Wildcard groups are typically used when you're dealing with URLs that contain unique values or IDs, and you want to combine all of these paths into a single step.
When using wildcards on 'Custom events', the pattern will be matched against the event name itself, so something like
dashboard * will match the events
dashboard created and
As an example, let's say we're building an e-commerce website, and each order page has a path of the form
When viewing paths for our website, we notice that each separate order would be given their own path since every order has a different ID value, which isn't ideal since they're all the same page just with different URLs.
To compensate for this, we can use a wildcard group with the pattern
Here, the asterisk is a special character that will match any number of other characters. This means that the URL paths
/orders/12849483 will both be combined into a single event which will show up in the paths with the name
Changing the start and end point
It's often the case when looking at user paths that we want to know either the journeys of users coming from a certain page, or how users ended up on a certain page. This can be done by customizing the 'Starts at' and 'Ends at' options. When these options are unset, our paths can start at any point or event, and can also and at any point or event.
Start and end points can be set to a number of different options:
- Pageview URLs - Only available when Page views are set as an event type, and each option is a unique URL
- Screens - Only available when Screen views are set as an event type, and each option is a unique name corresponding to the
- Custom events - Only available when Custom events are set as an event type. Options are all events other than
- Wildcard groups - If you've created a Wildcard group, you can set that as either the start or end point as well
Exclusions allow you to remove events entirely from being displayed in a path, and can be added for Pageview URLs, Screens, Custom events, and Wildcards.
Where is this feature available?
Free / Open-source
Paths provide a number of more advanced configuration options for customizing the behavior of the insight.
Maximum number of paths
This is the maximum number of paths that will be displayed. Here, a 'Path' refers to a movement of a user from one step to another, and does not correspond to the number of paths from start to finish. The default number is 50, but oftentimes this will be far too cluttered and reducing the number will make it much easier to analyze.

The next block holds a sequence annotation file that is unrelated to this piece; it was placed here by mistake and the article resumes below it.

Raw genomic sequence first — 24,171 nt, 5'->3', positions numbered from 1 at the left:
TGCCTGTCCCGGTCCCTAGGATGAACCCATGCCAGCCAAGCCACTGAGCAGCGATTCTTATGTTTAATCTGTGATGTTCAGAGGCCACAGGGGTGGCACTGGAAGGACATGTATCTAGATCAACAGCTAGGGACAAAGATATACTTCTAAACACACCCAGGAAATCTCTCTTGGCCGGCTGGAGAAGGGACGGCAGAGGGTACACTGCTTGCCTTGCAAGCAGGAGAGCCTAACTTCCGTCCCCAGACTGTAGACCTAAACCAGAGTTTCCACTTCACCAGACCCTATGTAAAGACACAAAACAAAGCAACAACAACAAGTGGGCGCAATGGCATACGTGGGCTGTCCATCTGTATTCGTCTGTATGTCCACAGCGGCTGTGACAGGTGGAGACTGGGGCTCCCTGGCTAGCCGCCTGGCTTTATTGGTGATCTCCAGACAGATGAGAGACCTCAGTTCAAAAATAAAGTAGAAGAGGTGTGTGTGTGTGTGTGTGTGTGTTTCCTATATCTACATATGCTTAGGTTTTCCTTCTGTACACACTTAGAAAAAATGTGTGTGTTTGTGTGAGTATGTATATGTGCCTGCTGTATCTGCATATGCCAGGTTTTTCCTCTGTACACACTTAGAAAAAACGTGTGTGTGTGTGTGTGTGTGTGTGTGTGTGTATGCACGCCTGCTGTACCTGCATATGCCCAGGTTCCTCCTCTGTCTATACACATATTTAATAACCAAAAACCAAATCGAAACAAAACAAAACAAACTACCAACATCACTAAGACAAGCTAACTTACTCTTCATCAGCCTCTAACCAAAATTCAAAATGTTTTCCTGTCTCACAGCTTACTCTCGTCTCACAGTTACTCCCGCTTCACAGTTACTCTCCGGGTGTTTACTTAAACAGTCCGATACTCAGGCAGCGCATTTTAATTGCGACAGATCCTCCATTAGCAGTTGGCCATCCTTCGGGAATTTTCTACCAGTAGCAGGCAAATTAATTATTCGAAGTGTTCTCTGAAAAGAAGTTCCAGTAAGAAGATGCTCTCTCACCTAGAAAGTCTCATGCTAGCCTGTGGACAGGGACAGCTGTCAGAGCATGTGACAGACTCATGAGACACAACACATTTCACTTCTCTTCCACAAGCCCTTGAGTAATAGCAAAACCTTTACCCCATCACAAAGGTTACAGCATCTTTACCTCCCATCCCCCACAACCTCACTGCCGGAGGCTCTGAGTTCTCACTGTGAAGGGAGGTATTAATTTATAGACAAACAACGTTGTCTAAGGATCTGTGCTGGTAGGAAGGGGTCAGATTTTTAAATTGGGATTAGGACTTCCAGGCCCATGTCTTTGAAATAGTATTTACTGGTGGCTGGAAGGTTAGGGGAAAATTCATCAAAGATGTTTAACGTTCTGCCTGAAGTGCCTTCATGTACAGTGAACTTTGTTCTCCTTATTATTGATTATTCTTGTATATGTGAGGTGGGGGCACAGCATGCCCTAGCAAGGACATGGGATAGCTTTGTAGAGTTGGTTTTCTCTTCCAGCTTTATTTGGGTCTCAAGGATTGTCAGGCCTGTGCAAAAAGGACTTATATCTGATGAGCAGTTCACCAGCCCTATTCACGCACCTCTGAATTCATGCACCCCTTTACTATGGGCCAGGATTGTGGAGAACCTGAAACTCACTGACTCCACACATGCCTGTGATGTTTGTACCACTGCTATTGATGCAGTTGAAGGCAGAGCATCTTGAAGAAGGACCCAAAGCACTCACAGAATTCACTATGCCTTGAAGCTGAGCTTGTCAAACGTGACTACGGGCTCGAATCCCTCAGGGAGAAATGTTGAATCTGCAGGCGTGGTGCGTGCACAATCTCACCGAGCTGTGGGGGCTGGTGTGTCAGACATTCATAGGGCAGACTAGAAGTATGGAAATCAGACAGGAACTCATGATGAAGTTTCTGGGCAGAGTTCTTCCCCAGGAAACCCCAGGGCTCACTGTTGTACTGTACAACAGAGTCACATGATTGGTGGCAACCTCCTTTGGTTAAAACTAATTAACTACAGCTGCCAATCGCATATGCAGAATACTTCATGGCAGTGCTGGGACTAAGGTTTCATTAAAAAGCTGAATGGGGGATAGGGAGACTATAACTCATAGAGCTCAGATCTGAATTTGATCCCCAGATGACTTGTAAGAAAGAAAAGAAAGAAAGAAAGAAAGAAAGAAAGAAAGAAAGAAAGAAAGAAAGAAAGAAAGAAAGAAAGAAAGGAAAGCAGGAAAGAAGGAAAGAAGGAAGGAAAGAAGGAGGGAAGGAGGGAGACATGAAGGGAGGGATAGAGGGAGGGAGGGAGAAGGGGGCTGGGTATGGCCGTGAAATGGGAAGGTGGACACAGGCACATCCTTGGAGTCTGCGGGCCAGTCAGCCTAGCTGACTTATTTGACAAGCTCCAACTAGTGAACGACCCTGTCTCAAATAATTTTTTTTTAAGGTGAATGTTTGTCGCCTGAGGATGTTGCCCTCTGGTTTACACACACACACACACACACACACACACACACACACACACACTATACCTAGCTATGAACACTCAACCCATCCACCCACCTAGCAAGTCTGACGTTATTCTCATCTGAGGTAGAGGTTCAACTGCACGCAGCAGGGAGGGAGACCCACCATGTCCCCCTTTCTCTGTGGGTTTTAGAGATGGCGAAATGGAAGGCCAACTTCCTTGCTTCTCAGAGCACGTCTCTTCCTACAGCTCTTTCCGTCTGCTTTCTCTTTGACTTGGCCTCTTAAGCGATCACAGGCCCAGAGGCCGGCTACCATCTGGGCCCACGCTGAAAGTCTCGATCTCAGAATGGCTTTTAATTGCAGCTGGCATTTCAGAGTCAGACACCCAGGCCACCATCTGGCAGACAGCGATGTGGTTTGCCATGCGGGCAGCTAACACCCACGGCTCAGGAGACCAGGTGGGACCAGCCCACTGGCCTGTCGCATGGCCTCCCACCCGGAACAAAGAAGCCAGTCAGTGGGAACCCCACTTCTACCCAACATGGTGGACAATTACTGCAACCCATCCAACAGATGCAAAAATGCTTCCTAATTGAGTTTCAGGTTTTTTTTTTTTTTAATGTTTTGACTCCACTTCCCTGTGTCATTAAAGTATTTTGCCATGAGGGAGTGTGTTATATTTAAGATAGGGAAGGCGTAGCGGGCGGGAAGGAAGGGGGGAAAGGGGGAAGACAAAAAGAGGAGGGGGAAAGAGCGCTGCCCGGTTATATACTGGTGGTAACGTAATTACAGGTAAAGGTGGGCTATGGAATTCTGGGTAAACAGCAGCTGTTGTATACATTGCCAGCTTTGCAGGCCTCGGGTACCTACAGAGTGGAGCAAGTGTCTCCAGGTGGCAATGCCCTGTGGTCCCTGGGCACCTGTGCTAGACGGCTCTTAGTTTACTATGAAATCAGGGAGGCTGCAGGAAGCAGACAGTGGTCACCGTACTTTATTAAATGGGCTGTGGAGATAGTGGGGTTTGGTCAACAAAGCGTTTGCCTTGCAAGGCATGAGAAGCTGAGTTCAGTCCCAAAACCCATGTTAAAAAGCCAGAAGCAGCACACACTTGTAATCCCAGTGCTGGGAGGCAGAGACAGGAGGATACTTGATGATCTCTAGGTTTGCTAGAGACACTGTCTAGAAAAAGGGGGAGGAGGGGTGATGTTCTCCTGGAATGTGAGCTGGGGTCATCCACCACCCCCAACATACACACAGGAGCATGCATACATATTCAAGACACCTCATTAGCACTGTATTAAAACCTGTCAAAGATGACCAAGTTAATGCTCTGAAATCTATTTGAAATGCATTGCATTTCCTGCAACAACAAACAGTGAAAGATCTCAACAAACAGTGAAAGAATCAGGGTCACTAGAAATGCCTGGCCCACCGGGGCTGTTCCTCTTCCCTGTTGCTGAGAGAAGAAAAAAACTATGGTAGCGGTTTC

Number of people on each path
This option allows you to set two numbers corresponding to the minimum and maximum number of users that can exist on a path. Once again, in this case 'Path' is referring to a movement from one step to another, not from start to finish. If the number of users who moved from one step to another is either lower than the minimum, or higher than the maximum, this still will not be displayed. If one of the options is set blank, this means there is no limit for that specific bound.
This option is very useful when analyzing paths that are visually dense, and allows you to filter off paths with very few users on them to get a better idea of what the majority of users are doing.
Path cleaning rules
Path cleaning rules are an advanced feature that can be used to standardize the form of URLs and event names within a Paths visualization. These rules consist of two parts:
- A Regex which is used to match the various URLs you would like to combine, and
- An Alias, which is used to replace the portion that matched the regex.
In this sense, these path cleaning rules are an advanced version of Wildcard groups, which use regex to match instead of the simple
Path cleaning rules can either be added directly to an insight, or you can configure global path cleaning rules by clicking the 'Configure Project Rules' button.
To give a better idea of how path cleaning rules work, let's take the example from the image above.
In this case, our app uses a URL structure of the form
merchant_id is a number corresponding to the unique ID of a merchant.
Within our paths insight, we don't want to show different URLs for each merchant dashboard, so we'll combine them all into a single event, which we can do using the following regex:
Note: We don't need to add slashes to the beginning or end of our regex
Here, we're using the
\d+ token to match the unique ID of any merchant. Finally, we'll set
/merchant/dashboard as our alias.
Now, any Pageview events that have a pathname that matches our regex will have their path replaced with
https://example.com/merchant/23423/dashboard would become
Since all these events now have the same URL, they will all be combined within our insight and shown as a single step.